Home Contact | Advertising Subscribe
Search Listings
Alberta British Columbia Oregon Washington
Exhibition Previews
Gallery Websites
Conservation Corner

SEARCH EDITORIAL
To find gallery listings use search at page top right.

  Back

Brian Jungen, Carapace

Brian Jungen, Carapace (2009-2011), medium [Art Gallery of Alberta, Edmonton AB, Jan 29-May 8] Courtesy of the Artist and Casey Kaplan, New York, Photo: M.N. Hutchinson

Brian Jungen

Gallery of Alberta
Edmonton AB – Jan 29-May 8, 2011

Brian Jungen, Carapace (detail)

Brian Jungen, Carapace (detail) (2009-2011), medium [Art Gallery of Alberta, Edmonton AB, Jan 29-May 8] Courtesy of the Artist and Casey Kaplan, New York, Photo: M.N. Hutchinson

Brian Jungen, an artist with Swiss and Dunne-za First Nations ancestry, was born in Fort St. John, BC. In his practice, he uses consumer items like Nike shoes, lawn chairs and leather couches to construct installations that imitate such “authentic” First Nations artifacts as masks and tents. His more elaborate conceptual artworks combine video and audio. Jungen’s interest in sports equipment like catchers mitts, baseball bats and basketball jerseys has been motivated, in part, by the sports world’s appropriation of Aboriginal culture in team names like the Chiefs, Indians, Redskins and Braves.

Brian Jungen, an exhibition at the Art Gallery of Alberta, features three massive structures: Shapeshifter (2000), Cetology (2002) and Carapace (2009). White plastic lawn chairs and green trash bins have been cut into pieces and reassembled into the shapes of a geodesic dome, a dinosaur and a turtle. The latter are hung from the ceiling using an overhead installation style typical of natural history museums. Despite their humble origins, the sculptures manage to overwhelm the spectator with their scale and compositional complexity.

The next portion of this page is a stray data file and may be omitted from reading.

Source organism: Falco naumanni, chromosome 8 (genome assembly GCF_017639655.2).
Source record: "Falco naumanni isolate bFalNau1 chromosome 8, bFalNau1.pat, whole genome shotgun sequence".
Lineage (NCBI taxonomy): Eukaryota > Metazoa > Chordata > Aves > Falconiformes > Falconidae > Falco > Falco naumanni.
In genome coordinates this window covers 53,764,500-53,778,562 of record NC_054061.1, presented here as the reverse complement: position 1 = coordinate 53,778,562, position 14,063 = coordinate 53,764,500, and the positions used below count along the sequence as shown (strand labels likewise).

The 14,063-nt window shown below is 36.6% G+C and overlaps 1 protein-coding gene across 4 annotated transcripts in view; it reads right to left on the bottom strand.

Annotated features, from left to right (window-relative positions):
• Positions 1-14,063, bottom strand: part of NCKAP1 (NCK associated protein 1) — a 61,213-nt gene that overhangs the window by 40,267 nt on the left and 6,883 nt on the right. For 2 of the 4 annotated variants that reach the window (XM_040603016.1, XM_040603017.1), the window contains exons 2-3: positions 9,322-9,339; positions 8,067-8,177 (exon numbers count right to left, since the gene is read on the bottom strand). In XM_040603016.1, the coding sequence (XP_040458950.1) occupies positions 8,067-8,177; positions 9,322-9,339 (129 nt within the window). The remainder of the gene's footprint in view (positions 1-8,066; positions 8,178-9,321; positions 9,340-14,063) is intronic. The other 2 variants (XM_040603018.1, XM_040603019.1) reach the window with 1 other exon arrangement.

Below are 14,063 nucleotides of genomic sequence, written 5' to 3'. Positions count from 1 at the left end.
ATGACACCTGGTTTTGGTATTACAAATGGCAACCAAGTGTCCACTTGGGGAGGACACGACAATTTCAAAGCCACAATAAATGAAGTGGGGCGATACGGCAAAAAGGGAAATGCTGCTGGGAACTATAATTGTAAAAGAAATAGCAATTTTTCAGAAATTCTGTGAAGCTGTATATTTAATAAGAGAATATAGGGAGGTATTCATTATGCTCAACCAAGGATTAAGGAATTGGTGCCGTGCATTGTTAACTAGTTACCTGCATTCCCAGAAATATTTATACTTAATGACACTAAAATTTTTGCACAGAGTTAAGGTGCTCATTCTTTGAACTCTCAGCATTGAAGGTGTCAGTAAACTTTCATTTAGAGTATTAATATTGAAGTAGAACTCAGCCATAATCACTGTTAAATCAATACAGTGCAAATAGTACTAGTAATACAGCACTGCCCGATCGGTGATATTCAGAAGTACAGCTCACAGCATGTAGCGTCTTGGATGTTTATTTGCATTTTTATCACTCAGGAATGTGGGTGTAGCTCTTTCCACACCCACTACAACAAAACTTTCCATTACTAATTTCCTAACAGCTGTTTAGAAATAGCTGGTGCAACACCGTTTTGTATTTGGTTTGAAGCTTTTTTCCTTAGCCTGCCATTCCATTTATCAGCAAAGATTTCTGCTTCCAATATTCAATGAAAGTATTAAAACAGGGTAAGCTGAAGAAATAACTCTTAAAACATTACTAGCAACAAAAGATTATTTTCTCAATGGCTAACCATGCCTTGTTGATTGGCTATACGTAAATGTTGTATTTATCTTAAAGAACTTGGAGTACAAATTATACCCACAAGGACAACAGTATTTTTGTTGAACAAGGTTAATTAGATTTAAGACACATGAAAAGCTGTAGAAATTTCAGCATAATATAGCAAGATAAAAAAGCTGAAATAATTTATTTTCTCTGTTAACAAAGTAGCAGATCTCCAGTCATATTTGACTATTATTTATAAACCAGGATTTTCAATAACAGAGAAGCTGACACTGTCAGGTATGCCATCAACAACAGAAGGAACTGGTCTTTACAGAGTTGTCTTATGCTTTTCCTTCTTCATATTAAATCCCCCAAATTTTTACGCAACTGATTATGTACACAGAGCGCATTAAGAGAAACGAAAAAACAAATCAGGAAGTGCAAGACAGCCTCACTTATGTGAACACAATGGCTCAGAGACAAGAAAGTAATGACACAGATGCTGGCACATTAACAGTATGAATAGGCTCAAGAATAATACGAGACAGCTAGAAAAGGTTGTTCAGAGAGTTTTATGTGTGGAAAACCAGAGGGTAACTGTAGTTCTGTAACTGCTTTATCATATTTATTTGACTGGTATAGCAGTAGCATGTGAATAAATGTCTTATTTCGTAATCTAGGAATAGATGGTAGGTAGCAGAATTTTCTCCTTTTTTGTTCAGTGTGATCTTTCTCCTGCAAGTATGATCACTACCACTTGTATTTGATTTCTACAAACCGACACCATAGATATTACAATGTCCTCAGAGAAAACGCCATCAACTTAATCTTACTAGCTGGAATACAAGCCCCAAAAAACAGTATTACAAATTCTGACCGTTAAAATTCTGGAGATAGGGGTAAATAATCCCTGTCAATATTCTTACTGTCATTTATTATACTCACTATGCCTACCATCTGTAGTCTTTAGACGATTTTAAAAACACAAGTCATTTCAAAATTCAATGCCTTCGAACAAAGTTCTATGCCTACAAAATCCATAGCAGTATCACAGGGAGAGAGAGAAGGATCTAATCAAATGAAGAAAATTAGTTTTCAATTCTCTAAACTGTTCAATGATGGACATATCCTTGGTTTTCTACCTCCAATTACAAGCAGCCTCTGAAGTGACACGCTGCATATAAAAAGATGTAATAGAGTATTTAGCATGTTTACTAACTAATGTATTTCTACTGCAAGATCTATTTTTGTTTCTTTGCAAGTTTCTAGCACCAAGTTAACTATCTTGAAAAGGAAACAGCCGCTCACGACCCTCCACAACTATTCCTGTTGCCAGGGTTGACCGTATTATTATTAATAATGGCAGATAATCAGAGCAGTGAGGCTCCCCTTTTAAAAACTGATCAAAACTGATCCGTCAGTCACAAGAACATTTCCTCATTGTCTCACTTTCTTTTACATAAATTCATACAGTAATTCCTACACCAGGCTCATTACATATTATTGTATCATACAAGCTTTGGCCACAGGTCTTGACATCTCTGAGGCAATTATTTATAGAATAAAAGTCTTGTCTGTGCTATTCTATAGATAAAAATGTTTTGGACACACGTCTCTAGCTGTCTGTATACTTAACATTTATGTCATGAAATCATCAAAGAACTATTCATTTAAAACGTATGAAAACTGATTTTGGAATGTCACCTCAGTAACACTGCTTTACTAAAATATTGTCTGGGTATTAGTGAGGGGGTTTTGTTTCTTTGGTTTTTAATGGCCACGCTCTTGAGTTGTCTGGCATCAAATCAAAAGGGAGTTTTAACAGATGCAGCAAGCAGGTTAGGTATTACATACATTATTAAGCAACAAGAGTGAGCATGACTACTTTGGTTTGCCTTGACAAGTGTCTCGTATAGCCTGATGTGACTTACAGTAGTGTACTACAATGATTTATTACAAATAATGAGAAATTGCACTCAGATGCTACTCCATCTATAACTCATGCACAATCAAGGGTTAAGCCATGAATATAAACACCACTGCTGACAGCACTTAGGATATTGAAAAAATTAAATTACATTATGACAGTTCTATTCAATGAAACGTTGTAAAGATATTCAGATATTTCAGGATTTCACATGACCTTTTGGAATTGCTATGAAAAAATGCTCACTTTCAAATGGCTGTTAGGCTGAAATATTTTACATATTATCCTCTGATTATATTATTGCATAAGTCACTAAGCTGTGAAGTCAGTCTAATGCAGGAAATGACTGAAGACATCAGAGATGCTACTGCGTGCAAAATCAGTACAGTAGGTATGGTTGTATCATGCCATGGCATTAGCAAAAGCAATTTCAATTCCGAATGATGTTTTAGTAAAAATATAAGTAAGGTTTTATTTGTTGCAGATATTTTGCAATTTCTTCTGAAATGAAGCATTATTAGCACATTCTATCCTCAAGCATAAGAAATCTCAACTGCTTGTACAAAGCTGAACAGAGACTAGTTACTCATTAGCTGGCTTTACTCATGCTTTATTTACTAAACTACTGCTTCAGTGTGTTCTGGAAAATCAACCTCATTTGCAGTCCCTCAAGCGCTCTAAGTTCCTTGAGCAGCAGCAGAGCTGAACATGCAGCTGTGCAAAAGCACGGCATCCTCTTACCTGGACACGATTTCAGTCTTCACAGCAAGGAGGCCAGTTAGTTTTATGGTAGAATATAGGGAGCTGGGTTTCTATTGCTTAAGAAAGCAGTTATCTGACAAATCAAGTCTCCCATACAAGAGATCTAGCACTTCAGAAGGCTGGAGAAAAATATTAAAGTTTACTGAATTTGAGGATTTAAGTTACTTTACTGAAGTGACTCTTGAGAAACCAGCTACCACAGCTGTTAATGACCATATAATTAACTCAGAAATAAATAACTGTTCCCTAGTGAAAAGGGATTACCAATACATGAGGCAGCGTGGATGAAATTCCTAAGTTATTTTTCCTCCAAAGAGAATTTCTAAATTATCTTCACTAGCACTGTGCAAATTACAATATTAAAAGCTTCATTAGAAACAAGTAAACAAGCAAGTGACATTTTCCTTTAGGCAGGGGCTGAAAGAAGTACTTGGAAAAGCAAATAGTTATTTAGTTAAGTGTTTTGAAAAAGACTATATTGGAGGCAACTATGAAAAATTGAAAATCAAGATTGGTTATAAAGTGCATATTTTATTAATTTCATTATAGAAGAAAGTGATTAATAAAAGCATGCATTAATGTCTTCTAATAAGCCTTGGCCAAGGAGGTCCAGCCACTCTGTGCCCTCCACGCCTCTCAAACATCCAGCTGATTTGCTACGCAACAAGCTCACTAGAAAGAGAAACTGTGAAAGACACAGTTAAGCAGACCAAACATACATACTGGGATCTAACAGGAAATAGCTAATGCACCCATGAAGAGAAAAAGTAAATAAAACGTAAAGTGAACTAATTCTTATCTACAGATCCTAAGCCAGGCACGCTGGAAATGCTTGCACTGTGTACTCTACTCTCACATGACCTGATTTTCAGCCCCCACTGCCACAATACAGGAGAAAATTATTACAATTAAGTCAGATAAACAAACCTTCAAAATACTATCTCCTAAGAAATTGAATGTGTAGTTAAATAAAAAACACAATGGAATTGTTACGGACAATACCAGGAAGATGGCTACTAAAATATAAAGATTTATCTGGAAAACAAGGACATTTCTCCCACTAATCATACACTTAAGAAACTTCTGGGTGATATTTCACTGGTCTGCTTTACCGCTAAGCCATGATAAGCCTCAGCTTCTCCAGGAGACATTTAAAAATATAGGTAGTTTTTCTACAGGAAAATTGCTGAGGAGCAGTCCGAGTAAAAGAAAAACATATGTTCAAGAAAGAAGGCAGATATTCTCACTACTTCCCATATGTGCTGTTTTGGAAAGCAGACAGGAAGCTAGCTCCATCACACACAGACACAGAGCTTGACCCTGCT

Jungen lives and works in Vancouver. Since earning a diploma from Emily Carr College of Art and Design in 1992, he has been invited to participate in more than 100 solo and group exhibitions in such prestigious locations as the Tate, the Smithsonian's National Museum of the American Indian, Musée d’art contemporain de Montréal, Vancouver Art Gallery and the Art Gallery of Ontario. He was the winner of the Sobey Art Award (2002) and the 2010 Gershon Iskowitz Prize. His work has appeared in 25 catalogues. With a practice that is at once accessible and provocative, Brian Jungen may well be one of the most reviewed artists of the past decade.

www.youraga.ca

Mia Johnson

Brian Jungen, Cetology

Brian Jungen, Cetology (2002), plastic chairs [Art Gallery of Alberta, Edmonton AB,
Jan 29-May 8] Collection of the Vancouver Art Gallery, Photo: Trevor Mills, Vancouver Art Gallery


 Sun, Jun 5, 2011